Energy Central Professional


Discussion at Cape Town’s Open Book Festival sheds light on load shedding

Kristin Engel  


    Cape Town - Policy shifts were needed with Eskom, the government and energy sphere to ensure progress in resolving the country’s energy crisis.

    Speaking at a panel discussion hosted by the Open Book Festival, Cape Town mayor Geordin Hill-Lewis said load shedding was the biggest “handbrake” on the economy and that there was no good technical reason why it was still taking place, all reasons pointing to a lack of political will.

    The mayor was joined on stage at Cape Town’s Homecoming Centre yesterday for a discussion on the future of energy provision in Cape Town and Eskom by journalist and author Kyle Cowan and African Climate Foundation’s Saliem Fakir.

    The discussion was based on Cowan’s recently published Sabotage: Eskom Under Siege, a story of conspiracy and subterfuge at South Africa’s ailing power utility which gave new insights into a battle threatening the country’s economy.

    Cowan said: “It’s important for us all to realise that Eskom is effectively being hamstrung by bad policy. When we have load shedding, everyone says, ‘Oh, Eskom does not know what it’s doing’ – but they literally do not have the powers to fix the problem. They are managing an institution that is failing and deteriorating around them.”

    Cowan said the majority of staff at Eskom worked hard to keep things going but something needed to change in the oversight of the power utility for progress to take place.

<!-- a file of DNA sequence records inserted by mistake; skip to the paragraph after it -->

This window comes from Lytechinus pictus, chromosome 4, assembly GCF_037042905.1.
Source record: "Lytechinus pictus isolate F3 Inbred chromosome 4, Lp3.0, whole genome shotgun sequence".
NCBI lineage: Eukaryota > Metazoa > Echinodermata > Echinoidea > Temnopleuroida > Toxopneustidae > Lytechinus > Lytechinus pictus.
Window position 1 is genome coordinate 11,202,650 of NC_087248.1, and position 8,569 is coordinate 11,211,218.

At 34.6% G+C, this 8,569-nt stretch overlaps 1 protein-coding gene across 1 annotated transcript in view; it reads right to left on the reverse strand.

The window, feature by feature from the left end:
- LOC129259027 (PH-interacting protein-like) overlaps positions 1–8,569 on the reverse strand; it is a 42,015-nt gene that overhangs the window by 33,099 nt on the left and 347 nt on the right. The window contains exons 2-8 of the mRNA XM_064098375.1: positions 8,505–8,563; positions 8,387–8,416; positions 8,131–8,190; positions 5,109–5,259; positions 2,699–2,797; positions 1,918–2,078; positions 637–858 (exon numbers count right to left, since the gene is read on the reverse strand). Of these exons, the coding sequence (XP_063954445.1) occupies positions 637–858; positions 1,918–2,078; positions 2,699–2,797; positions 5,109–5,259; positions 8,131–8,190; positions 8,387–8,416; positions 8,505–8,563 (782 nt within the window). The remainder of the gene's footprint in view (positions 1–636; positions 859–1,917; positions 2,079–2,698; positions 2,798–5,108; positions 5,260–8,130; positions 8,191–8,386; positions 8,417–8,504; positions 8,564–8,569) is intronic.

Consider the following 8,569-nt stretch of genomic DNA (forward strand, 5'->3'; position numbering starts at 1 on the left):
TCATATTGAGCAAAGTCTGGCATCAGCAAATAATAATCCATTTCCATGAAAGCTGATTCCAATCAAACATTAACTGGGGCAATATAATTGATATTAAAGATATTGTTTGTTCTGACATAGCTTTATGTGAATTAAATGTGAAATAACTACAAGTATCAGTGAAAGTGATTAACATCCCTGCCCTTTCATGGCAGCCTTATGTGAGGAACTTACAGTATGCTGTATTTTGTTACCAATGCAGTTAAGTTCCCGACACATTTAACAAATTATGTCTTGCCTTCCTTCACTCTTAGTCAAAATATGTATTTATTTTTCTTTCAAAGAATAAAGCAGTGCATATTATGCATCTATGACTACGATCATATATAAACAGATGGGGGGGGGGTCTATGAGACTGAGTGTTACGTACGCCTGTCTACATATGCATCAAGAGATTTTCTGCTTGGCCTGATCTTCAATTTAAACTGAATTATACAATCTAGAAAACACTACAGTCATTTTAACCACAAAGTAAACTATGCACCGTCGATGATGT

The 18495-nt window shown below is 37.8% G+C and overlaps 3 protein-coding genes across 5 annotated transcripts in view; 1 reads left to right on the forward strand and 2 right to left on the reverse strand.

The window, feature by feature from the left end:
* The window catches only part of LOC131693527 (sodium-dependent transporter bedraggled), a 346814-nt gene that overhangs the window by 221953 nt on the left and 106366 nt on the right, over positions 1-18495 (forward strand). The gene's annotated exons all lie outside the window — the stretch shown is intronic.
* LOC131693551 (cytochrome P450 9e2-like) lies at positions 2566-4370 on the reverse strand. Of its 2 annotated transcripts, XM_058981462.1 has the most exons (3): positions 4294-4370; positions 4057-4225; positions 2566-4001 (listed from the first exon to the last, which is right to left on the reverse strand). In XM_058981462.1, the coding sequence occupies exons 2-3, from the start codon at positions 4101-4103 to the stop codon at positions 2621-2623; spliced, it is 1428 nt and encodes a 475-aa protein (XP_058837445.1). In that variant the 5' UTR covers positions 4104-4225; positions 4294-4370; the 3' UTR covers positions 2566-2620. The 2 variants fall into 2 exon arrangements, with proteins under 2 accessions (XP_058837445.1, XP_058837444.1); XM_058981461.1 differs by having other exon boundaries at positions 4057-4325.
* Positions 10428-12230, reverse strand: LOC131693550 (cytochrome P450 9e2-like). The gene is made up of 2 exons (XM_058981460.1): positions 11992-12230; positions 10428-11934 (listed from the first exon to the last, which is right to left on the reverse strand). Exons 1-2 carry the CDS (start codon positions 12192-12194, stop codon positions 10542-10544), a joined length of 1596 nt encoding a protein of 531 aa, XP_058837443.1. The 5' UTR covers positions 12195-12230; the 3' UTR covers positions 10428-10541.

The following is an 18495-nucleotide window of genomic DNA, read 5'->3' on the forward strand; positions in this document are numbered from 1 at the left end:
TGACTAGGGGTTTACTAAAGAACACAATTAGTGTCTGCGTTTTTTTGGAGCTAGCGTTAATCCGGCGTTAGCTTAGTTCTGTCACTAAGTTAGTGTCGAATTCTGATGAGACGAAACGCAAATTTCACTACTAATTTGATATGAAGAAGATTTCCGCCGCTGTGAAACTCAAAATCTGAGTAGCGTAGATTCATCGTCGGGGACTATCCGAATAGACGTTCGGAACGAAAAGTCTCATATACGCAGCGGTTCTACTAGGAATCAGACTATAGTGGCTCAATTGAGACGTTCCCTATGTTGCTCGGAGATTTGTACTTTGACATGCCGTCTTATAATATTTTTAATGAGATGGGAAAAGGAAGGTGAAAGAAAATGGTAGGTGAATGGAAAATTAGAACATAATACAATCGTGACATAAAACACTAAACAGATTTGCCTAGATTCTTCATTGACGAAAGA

Hill-Lewis said this was particularly true when it came to the refusal to sign power purchase agreements and insistence on protecting the coal monopoly.

    “You just need to have the political will… We have done that quite aggressively with the idea of reducing our reliance on Eskom by 15% to 20% in the next four or five years.

    “The last six months, we have also done a lot of preparation for Stage 8 load shedding.

    “This is definitely a future we never want to see… Every essential service will start to collapse probably in 48 hours, because we do not have enough diesel or diesel generators to keep these services going.”

    Fakir said the book provided an accurate view of the state of Eskom, which all should be concerned about considering the massive implications for South Africa’s economy, if its state does not improve and if load shedding continues.

    This was just one of 40 discussions and debates that took place at the book festival.

    Cape Argus


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